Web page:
In the 1980s, almost all medical facilities continued to be controlled
by the government, and most physicians were Ministry of Health
officials. Curative and preventive services in the government-controlled
hospitals and dispensaries and the services of government physicians
were free of charge. The ministry included the directorates of
health, preventive medicine, medical supplies, rural health services,
and medical services. The inspector general of health, under the
ministry, was charged with the enforcement of health laws and
regulations. Private medical practice and private hospitals and
clinics were subject to government supervision. In each province
Ministry of Health functions were carried out by a chief medical
officer who, before the war, frequently had a private practice
to supplement his government salary. Provincial medical officers
were occupied mainly with administrative duties in hospitals,
clinics, and dispensaries. The work of medical officers in the
rural areas before the war was seriously curtailed by lack of
One of the most serious problems facing the Ministry of Health
in the prewar period was its shortage of trained personnel. The
shortage was accentuated by the fact that most medical personnel
tended to be concentrated in the major cities, such as Baghdad
and Basra. Physicians trained at government expense were required
to spend four years in the public health service, but they strongly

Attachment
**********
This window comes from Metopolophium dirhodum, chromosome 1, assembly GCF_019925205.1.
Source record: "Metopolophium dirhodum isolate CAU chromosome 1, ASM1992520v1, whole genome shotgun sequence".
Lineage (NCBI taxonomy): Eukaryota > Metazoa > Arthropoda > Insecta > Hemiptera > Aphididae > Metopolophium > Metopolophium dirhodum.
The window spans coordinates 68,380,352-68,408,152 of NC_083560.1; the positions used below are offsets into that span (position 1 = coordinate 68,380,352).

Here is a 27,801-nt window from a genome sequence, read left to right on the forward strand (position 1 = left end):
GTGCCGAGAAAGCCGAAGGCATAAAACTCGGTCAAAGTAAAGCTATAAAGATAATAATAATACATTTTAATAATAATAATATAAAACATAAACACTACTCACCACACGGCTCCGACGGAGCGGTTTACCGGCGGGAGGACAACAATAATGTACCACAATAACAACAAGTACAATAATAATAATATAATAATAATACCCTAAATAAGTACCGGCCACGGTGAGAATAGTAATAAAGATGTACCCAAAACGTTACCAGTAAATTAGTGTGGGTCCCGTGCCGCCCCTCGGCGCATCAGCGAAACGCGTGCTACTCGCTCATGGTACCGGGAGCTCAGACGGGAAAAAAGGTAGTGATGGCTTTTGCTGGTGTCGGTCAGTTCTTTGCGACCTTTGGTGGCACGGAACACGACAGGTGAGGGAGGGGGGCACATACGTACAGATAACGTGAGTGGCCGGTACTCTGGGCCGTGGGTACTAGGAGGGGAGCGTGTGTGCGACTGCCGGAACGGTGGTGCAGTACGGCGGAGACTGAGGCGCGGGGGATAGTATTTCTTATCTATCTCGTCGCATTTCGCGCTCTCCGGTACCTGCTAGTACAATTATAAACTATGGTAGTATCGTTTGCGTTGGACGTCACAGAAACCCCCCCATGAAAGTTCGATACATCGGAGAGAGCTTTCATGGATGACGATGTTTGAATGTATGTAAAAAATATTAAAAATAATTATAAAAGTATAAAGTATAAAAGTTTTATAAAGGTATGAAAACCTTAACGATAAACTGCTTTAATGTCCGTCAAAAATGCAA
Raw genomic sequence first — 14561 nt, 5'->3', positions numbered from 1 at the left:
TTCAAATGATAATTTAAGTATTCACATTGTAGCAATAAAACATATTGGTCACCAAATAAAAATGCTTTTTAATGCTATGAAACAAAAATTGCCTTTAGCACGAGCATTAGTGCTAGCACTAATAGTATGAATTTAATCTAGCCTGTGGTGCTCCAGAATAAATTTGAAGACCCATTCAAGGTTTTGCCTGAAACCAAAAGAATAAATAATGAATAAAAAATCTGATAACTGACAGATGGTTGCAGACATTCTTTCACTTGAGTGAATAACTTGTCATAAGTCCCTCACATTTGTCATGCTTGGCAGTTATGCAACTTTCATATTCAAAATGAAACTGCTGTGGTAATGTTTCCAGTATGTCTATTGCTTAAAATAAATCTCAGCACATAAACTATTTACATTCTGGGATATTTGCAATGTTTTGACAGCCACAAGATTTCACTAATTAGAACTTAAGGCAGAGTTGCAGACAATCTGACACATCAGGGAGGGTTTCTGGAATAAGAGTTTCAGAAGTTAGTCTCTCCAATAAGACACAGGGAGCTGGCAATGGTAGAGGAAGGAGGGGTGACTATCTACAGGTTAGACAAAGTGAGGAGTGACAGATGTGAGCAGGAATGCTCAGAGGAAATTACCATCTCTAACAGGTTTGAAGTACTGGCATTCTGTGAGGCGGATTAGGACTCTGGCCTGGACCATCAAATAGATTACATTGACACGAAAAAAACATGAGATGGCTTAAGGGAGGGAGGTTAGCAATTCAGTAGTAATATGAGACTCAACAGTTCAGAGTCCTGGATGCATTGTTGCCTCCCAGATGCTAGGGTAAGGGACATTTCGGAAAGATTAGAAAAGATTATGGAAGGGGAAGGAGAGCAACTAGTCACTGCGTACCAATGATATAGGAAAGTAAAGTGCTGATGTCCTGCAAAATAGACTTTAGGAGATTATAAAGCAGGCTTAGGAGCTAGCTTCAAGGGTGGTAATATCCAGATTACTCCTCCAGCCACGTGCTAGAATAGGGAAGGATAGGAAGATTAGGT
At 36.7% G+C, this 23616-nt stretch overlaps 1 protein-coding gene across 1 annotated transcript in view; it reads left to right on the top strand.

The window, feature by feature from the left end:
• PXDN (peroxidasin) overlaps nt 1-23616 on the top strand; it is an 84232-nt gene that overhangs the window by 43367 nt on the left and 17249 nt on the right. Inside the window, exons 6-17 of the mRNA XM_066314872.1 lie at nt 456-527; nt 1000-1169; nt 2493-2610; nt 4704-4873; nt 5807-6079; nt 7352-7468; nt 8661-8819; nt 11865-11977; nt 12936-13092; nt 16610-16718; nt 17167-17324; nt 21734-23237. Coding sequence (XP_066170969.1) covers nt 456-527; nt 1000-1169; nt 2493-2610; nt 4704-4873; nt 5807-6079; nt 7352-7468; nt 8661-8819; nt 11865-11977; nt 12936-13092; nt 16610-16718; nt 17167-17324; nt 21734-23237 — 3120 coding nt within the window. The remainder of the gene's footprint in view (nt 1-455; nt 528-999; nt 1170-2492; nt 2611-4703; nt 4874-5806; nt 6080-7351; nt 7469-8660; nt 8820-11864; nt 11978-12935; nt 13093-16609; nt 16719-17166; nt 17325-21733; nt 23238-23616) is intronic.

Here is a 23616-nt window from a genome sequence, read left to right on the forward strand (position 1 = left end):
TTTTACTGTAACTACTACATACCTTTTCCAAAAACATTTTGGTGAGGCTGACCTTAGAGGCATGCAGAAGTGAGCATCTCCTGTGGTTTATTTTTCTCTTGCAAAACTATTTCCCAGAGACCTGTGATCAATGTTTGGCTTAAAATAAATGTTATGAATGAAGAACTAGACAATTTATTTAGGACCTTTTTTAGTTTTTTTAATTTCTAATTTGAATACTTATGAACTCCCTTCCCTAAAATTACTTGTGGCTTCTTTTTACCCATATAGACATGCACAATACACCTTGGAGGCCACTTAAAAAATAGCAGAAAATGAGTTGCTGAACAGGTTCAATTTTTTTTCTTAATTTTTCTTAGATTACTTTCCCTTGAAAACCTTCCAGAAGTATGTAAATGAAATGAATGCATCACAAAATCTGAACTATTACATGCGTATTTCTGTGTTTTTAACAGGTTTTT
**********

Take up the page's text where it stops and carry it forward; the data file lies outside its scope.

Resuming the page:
resisted appointments to posts outside the cities and made every
effort to return to Baghdad.
In 1983, the latest year for which statistics were available
in early 1988, Baghdad Governorate, which had about 29 percent
of the population, had nearly 37 percent of the country's hospital
beds, 42 percent of the government clinics, and 38 percent of
the paramedical personnel. The increasing number of clinics in
the provinces, however, brought some rudimentary health care within
reach of the rural population. At the same time, given the unsettled
conditions in the Kurdish areas, it was likely that health care
in the northern provinces had deteriorated since the start of
Published information concerning sanitation and endemic diseases
was scanty. Reportedly in the mid-1980s Iraq had a high incidence
of trachoma, influenza, measles, whooping cough, and tuberculosis.
Prior to the war, poor sanitation and polluted water sources were
principal factors in the spread of disease. A large percentage
of the population lived in villages and towns that have been along
irrigation canals and rivers polluted with human and animal wastes.
These waterways, along with the stagnant pools of water that sometimes
constitute the village reservoir, were the major sources of drinking
water and of water for bathing, laundering, and washing food.
The periodic flooding of rivers contaminated water supplies and
spread waterborne diseases.
The Tigris and Euphrates rivers and their tributaries serve as
water sources for Baghdad and some of the major provincial towns.
Irbil and As Sulaymaniyah, located in the northern mountains,
have adequate supplies of spring water. In Basra, Mosul, and Kirkuk
the water is stored in elevated tanks and chemically treated before
distribution. In Baghdad the water is filtered, chlorinated, and
piped into homes or to communal fountains located throughout the
city. In the smaller towns, however, the water supply is unprotected
and is only rarely tested for potability.
Data as of May 1988